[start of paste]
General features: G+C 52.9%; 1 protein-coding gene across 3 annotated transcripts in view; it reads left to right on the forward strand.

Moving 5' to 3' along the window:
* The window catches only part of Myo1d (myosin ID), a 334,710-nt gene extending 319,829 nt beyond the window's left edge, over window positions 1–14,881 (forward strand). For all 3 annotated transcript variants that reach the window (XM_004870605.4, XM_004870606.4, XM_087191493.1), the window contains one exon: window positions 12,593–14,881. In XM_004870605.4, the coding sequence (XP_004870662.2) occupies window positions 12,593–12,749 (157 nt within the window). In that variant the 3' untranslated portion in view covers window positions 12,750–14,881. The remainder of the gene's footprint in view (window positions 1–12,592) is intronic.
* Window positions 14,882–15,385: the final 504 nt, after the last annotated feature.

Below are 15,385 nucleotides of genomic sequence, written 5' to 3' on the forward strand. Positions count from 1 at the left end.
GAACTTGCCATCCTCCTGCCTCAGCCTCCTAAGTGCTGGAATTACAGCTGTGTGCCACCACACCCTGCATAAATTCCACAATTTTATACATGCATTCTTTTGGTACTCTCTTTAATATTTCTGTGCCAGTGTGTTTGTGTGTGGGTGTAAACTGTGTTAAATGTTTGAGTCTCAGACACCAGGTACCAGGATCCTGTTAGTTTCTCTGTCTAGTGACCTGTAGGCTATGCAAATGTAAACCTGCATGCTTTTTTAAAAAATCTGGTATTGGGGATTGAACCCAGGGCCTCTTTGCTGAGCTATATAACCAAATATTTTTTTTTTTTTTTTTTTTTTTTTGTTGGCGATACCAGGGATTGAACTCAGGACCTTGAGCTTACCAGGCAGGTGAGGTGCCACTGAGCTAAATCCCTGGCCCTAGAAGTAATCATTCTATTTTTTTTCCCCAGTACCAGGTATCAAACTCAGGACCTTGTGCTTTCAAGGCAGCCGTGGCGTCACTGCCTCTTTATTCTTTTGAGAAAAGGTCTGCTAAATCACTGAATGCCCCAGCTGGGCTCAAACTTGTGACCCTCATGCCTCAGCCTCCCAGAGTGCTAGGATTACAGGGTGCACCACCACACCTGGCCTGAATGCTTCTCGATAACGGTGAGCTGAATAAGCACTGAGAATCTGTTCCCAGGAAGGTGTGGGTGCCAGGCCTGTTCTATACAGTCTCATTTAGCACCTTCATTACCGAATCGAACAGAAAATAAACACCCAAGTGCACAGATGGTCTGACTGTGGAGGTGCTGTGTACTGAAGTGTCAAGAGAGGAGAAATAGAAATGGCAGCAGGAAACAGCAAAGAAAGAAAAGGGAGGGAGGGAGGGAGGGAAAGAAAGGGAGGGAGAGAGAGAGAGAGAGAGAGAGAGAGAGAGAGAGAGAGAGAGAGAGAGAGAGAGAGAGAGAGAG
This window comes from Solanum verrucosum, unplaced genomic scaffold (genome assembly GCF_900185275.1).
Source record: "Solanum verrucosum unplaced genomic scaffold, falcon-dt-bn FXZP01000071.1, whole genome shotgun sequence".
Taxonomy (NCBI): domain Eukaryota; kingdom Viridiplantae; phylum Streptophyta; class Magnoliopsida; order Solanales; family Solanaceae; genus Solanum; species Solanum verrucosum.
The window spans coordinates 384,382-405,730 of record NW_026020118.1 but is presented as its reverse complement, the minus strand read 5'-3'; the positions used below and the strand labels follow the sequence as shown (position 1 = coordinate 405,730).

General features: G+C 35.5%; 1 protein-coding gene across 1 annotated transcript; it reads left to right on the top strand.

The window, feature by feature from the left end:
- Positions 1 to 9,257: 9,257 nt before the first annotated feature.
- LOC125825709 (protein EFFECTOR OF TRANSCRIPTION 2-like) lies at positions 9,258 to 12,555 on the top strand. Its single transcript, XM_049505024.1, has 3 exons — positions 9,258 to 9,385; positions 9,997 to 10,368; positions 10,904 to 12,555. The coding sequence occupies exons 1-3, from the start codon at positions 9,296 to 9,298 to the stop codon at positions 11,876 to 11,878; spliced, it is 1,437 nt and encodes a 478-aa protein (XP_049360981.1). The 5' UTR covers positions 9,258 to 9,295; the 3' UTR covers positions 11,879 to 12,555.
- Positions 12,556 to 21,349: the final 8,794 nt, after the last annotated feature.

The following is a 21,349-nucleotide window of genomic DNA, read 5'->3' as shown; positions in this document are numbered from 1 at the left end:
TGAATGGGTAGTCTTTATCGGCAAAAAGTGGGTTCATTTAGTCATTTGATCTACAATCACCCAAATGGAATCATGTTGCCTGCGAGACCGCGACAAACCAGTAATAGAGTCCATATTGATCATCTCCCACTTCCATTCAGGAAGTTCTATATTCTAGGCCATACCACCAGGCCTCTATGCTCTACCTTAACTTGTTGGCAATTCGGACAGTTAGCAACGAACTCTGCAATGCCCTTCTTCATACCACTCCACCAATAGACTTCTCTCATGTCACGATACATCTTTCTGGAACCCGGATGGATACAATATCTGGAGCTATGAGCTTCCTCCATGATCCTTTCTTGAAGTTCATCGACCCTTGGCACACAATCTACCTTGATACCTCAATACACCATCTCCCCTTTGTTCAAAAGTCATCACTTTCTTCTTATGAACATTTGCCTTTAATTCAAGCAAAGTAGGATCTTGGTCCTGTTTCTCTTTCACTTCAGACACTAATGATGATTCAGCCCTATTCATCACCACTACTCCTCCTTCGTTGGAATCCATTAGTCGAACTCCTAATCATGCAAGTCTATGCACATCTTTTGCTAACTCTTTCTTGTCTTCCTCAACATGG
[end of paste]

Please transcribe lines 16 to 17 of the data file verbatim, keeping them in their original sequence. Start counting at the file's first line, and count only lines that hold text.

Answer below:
The following is a 21,349-nucleotide window of genomic DNA, read 5'->3' as shown; positions in this document are numbered from 1 at the left end:
TGAATGGGTAGTCTTTATCGGCAAAAAGTGGGTTCATTTAGTCATTTGATCTACAATCACCCAAATGGAATCATGTTGCCTGCGAGACCGCGACAAACCAGTAATAGAGTCCATATTGATCATCTCCCACTTCCATTCAGGAAGTTCTATATTCTAGGCCATACCACCAGGCCTCTATGCTCTACCTTAACTTGTTGGCAATTCGGACAGTTAGCAACGAACTCTGCAATGCCCTTCTTCATACCACTCCACCAATAGACTTCTCTCATGTCACGATACATCTTTCTGGAACCCGGATGGATACAATATCTGGAGCTATGAGCTTCCTCCATGATCCTTTCTTGAAGTTCATCGACCCTTGGCACACAATCTACCTTGATACCTCAATACACCATCTCCCCTTTGTTCAAAAGTCATCACTTTCTTCTTATGAACATTTGCCTTTAATTCAAGCAAAGTAGGATCTTGGTCCTGTTTCTCTTTCACTTCAGACACTAATGATGATTCAGCCCTATTCATCACCACTACTCCTCCTTCGTTGGAATCCATTAGTCGAACTCCTAATCATGCAAGTCTATGCACATCTTTTGCTAACTCTTTCTTGTCTTCCTCAACATGG